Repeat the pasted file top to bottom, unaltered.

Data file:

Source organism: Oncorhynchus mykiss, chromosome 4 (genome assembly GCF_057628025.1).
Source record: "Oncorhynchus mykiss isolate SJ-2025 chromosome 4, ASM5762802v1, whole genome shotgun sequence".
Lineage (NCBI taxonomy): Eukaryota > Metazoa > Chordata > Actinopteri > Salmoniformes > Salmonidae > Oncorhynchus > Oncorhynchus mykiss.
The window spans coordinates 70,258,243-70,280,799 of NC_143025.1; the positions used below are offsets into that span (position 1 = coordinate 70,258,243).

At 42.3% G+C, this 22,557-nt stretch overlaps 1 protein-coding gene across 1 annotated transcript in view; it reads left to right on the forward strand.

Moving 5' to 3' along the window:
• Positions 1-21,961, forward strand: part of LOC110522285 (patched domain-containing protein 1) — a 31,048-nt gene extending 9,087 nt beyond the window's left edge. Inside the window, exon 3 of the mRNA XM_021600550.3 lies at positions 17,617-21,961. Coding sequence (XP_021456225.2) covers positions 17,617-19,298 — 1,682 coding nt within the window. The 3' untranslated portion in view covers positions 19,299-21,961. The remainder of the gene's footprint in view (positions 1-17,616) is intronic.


Source organism: Oncorhynchus mykiss, chromosome 4 (genome assembly GCF_057628025.1).
Source record: "Oncorhynchus mykiss isolate SJ-2025 chromosome 4, ASM5762802v1, whole genome shotgun sequence".
Lineage (NCBI taxonomy): Eukaryota > Metazoa > Chordata > Actinopteri > Salmoniformes > Salmonidae > Oncorhynchus > Oncorhynchus mykiss.
The window spans coordinates 70,258,243-70,280,799 of NC_143025.1; the positions used below are offsets into that span (position 1 = coordinate 70,258,243).

At 42.3% G+C, this 22,557-nt stretch overlaps 1 protein-coding gene across 1 annotated transcript in view; it reads left to right on the forward strand.

Moving 5' to 3' along the window:
• Positions 1-21,961, forward strand: part of LOC110522285 (patched domain-containing protein 1) — a 31,048-nt gene extending 9,087 nt beyond the window's left edge. Inside the window, exon 3 of the mRNA XM_021600550.3 lies at positions 17,617-21,961. Coding sequence (XP_021456225.2) covers positions 17,617-19,298 — 1,682 coding nt within the window. The 3' untranslated portion in view covers positions 19,299-21,961. The remainder of the gene's footprint in view (positions 1-17,616) is intronic.